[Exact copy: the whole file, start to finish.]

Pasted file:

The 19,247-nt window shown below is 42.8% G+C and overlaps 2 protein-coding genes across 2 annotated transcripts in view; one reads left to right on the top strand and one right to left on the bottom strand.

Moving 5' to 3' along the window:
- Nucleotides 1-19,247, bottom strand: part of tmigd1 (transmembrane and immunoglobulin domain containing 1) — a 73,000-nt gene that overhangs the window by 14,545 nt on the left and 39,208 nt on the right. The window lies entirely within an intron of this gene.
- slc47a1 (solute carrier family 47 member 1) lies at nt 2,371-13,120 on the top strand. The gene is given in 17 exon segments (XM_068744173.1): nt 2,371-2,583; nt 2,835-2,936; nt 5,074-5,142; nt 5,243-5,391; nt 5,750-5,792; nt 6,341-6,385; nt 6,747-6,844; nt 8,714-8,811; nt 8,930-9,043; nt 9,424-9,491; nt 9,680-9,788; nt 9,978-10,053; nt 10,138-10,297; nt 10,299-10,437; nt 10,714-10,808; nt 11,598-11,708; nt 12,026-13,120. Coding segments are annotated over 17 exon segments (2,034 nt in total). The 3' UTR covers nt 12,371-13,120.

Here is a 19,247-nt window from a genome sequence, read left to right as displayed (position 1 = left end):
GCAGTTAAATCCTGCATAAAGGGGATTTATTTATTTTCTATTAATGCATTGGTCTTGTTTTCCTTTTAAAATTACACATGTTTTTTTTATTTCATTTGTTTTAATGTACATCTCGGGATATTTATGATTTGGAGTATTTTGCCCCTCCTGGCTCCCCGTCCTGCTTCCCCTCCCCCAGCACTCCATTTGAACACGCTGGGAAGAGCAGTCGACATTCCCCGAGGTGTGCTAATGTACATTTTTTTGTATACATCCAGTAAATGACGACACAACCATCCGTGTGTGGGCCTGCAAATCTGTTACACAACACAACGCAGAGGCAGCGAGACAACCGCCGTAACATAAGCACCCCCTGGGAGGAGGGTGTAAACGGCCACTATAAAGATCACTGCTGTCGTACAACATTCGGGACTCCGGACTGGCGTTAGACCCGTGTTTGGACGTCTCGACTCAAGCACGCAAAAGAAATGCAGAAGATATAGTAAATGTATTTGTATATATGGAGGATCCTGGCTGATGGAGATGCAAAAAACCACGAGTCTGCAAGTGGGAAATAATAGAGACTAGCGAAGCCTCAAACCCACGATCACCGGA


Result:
The 19,247-nt window shown below is 42.8% G+C and overlaps 2 protein-coding genes across 2 annotated transcripts in view; one reads left to right on the top strand and one right to left on the bottom strand.

Moving 5' to 3' along the window:
- Nucleotides 1-19,247, bottom strand: part of tmigd1 (transmembrane and immunoglobulin domain containing 1) — a 73,000-nt gene that overhangs the window by 14,545 nt on the left and 39,208 nt on the right. The window lies entirely within an intron of this gene.
- slc47a1 (solute carrier family 47 member 1) lies at nt 2,371-13,120 on the top strand. The gene is given in 17 exon segments (XM_068744173.1): nt 2,371-2,583; nt 2,835-2,936; nt 5,074-5,142; nt 5,243-5,391; nt 5,750-5,792; nt 6,341-6,385; nt 6,747-6,844; nt 8,714-8,811; nt 8,930-9,043; nt 9,424-9,491; nt 9,680-9,788; nt 9,978-10,053; nt 10,138-10,297; nt 10,299-10,437; nt 10,714-10,808; nt 11,598-11,708; nt 12,026-13,120. Coding segments are annotated over 17 exon segments (2,034 nt in total). The 3' UTR covers nt 12,371-13,120.

Here is a 19,247-nt window from a genome sequence, read left to right as displayed (position 1 = left end):
GCAGTTAAATCCTGCATAAAGGGGATTTATTTATTTTCTATTAATGCATTGGTCTTGTTTTCCTTTTAAAATTACACATGTTTTTTTTATTTCATTTGTTTTAATGTACATCTCGGGATATTTATGATTTGGAGTATTTTGCCCCTCCTGGCTCCCCGTCCTGCTTCCCCTCCCCCAGCACTCCATTTGAACACGCTGGGAAGAGCAGTCGACATTCCCCGAGGTGTGCTAATGTACATTTTTTTGTATACATCCAGTAAATGACGACACAACCATCCGTGTGTGGGCCTGCAAATCTGTTACACAACACAACGCAGAGGCAGCGAGACAACCGCCGTAACATAAGCACCCCCTGGGAGGAGGGTGTAAACGGCCACTATAAAGATCACTGCTGTCGTACAACATTCGGGACTCCGGACTGGCGTTAGACCCGTGTTTGGACGTCTCGACTCAAGCACGCAAAAGAAATGCAGAAGATATAGTAAATGTATTTGTATATATGGAGGATCCTGGCTGATGGAGATGCAAAAAACCACGAGTCTGCAAGTGGGAAATAATAGAGACTAGCGAAGCCTCAAACCCACGATCACCGGA